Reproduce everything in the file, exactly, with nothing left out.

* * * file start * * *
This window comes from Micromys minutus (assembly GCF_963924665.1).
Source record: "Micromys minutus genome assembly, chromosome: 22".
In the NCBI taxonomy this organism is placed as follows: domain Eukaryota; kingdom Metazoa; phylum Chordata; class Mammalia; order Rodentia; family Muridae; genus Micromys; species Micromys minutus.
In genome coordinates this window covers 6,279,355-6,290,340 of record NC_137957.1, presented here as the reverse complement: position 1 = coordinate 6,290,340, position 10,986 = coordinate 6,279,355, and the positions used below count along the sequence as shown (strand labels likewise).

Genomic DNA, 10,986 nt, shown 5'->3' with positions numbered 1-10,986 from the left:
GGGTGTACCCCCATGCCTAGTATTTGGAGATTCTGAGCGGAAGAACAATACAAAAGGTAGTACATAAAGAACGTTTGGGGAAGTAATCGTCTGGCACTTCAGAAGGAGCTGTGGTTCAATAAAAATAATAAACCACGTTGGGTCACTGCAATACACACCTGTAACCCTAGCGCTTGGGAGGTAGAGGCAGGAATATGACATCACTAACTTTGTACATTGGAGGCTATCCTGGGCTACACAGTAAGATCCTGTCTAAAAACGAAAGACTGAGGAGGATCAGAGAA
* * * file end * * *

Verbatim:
This window comes from Micromys minutus (assembly GCF_963924665.1).
Source record: "Micromys minutus genome assembly, chromosome: 22".
In the NCBI taxonomy this organism is placed as follows: domain Eukaryota; kingdom Metazoa; phylum Chordata; class Mammalia; order Rodentia; family Muridae; genus Micromys; species Micromys minutus.
In genome coordinates this window covers 6,279,355-6,290,340 of record NC_137957.1, presented here as the reverse complement: position 1 = coordinate 6,290,340, position 10,986 = coordinate 6,279,355, and the positions used below count along the sequence as shown (strand labels likewise).

Genomic DNA, 10,986 nt, shown 5'->3' with positions numbered 1-10,986 from the left:
GGGTGTACCCCCATGCCTAGTATTTGGAGATTCTGAGCGGAAGAACAATACAAAAGGTAGTACATAAAGAACGTTTGGGGAAGTAATCGTCTGGCACTTCAGAAGGAGCTGTGGTTCAATAAAAATAATAAACCACGTTGGGTCACTGCAATACACACCTGTAACCCTAGCGCTTGGGAGGTAGAGGCAGGAATATGACATCACTAACTTTGTACATTGGAGGCTATCCTGGGCTACACAGTAAGATCCTGTCTAAAAACGAAAGACTGAGGAGGATCAGAGAA